Bushcraft, the first album by Vancouver’s Baptists, was a record that I fancied quite a bit. Clearly inspired by the likes of Converge and Botch, the band delivered some fine metallic hardcore with various subtle influences mixed in, from crust to noise rock. It was raw, angry music, just as expected from bands in the genre (and from comparable groups on Southern Lord). A year later, they’re back with their sophomore release, again produced by Converge’s Kurt Ballou and promising “fast, exhilarating music of rage, oozing with genuine raw emotion and punk rock fury.”
For the most part, they keep their promises. Bloodmines is quite similar in its character to their debut and it retains the same sense of deadliness and destruction. The style that Baptists embrace doesn’t leave a lot of room for variations, so it’s completely OK for their new album to sound almost like a B-side to their first LP. Their approach works, so why change it? The album consists of 11 brutal, aggressive, intense tracks that are all condensed into just 25 minutes. It’s an energetic bomb that threatens to blow the listener’s mind. The record opens with an atmospheric intro, “Chamber,” and then proceeds to smack you in the head with “Wanting.” Songs like that one, alongside the punkish “String Up” and grindcore-based “Closed Ports,” are triumphs of total obliteration and are sure to make listeners thrash around the house and destroy furniture.
But there are also moments when the brutality stands down and the band turns to slower, restrained grooves on tunes such as “Vistas,” which is more in the vein of traditional hardcore. They even manage to throw in something akin to doom on title track “Bloodmines.” You’d expect this slower material to be a drag, but these tunes are done well, sound surprisingly good, and hold their own amongst the other, blazingly fast pieces. The songs, whether fast or slow, seem to flow into one another and the short length of the album ensures that the riffs and concepts remain fresh. Worth noting is that the band tends to be at their best when they successfully merge their inspirations on the same track. All the different styles and influences, a touch of melody, rhythmic variations, and aggressiveness, mashed together on pieces such as “Calling” and “For Profit” are a welcome bonus. And just as that those two closing tunes help you recover from the blows dealt by the music, the album is over. What can you do other than start listening to it again and again and again…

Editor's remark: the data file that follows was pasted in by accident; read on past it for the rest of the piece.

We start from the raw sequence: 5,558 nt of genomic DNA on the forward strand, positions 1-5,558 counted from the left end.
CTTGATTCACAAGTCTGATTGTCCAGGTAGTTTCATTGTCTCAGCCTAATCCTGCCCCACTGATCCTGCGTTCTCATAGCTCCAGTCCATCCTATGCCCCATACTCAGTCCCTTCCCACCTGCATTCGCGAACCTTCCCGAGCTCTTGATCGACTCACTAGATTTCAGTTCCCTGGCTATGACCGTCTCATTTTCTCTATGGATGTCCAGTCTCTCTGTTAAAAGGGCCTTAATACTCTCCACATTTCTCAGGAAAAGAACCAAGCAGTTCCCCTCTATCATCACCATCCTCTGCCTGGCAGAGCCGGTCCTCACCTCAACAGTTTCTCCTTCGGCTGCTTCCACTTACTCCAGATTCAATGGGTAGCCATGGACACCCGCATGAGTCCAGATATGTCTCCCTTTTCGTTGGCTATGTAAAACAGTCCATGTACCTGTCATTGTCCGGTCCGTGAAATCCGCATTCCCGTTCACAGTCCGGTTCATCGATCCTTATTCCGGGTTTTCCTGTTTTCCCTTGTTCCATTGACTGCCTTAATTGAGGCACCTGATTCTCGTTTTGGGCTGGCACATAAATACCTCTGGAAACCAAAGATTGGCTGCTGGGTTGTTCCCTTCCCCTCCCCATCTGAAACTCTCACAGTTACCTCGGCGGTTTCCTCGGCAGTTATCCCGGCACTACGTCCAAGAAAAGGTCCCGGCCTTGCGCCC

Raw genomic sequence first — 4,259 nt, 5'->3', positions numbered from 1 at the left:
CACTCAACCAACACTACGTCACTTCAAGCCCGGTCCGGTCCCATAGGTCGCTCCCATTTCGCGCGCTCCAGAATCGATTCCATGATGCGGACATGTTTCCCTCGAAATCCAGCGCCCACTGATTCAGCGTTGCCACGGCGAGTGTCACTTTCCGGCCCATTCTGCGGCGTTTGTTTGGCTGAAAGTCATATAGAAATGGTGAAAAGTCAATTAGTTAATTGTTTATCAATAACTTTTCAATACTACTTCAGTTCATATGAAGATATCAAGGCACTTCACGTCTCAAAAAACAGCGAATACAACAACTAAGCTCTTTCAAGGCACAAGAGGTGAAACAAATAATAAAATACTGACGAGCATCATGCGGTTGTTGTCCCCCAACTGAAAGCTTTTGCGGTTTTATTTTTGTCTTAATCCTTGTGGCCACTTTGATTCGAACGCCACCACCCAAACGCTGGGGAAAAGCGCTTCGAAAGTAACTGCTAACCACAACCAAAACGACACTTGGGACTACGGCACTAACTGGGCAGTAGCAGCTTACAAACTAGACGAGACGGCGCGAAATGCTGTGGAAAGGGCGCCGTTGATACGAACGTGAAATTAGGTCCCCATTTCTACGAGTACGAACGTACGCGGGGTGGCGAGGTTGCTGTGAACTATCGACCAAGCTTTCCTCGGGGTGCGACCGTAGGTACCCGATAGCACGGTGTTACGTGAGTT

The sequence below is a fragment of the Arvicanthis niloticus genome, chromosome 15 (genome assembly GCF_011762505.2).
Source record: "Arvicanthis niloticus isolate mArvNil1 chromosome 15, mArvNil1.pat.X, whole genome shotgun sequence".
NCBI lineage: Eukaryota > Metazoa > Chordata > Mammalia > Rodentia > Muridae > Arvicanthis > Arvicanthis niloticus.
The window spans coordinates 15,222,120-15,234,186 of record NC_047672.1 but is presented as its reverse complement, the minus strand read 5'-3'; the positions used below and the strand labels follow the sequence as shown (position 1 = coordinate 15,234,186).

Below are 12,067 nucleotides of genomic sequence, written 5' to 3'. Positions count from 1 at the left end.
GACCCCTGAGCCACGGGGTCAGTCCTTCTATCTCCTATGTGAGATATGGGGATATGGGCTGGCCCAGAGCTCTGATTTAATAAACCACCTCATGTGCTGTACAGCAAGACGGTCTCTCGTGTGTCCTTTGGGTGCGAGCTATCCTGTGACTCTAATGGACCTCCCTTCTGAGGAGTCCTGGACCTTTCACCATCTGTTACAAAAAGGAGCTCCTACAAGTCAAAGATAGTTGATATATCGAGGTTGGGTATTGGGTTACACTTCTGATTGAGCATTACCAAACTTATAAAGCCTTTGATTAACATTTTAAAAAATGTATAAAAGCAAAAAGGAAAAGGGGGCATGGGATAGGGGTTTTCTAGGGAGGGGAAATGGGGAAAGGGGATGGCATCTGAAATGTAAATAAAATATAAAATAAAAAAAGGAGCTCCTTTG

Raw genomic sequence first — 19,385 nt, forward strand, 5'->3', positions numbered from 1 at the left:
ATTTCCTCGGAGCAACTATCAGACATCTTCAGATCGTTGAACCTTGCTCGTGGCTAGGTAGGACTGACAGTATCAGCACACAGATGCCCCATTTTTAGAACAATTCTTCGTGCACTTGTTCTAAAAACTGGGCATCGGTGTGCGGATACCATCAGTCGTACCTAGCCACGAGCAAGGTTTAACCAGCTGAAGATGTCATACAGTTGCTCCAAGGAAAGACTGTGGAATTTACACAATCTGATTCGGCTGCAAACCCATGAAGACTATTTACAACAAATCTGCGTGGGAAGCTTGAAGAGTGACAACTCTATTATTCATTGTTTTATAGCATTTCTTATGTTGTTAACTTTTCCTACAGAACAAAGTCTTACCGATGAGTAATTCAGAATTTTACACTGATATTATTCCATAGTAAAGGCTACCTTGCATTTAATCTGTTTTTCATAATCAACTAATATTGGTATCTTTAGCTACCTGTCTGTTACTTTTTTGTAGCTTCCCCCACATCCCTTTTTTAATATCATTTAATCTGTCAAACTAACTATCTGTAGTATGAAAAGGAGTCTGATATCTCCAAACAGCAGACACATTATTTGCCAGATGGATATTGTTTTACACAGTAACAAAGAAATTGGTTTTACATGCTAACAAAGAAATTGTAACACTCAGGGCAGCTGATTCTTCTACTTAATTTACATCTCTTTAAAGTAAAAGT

It’s that promise of “genuine raw emotion” where I feel the record sometimes misses the mark. Yes, the album is aggressive and up front, but some of the songs fail to connect with the listener or leave a lasting impression. I’m not completely sure whether it’s a result of the edgy sound of the drums and guitars, the changes in the production that made the music less full and somewhat brittle, or something else entirely. In that regard, Bushcraft did a better job. The drumming, as well, feels a bit off and overly simplistic this time around, which is weird considering Nick Yacyshyn’s prowess. The lyrics, unsurprisingly, are filled with bitterness and they’re delivered with venom and pure rage. Besides the aforementioned, tiny production problems, the riffs are good and Danny Marshall’s guitar sounds mighty, discordant when needed, buzzing and dirty. Oh, and Sean Hawryluk’s bass is something special, tinted with so much distortion it makes it sound like an instrument invented in the depths of hell (or a suburban area of Vancouver).
For those who liked Baptists’ first album, picking up Bloodmines should be a no brainer. The band hasn’t backed off even one inch. For everyone else, if you want to fry your mind by means of aggressive, infuriated, and fast music, check out “Calling,” “Harm Induction,” and “Vistas” to get a taste of a band that keeps (most) of its promises and delivers simple, honest hardcore.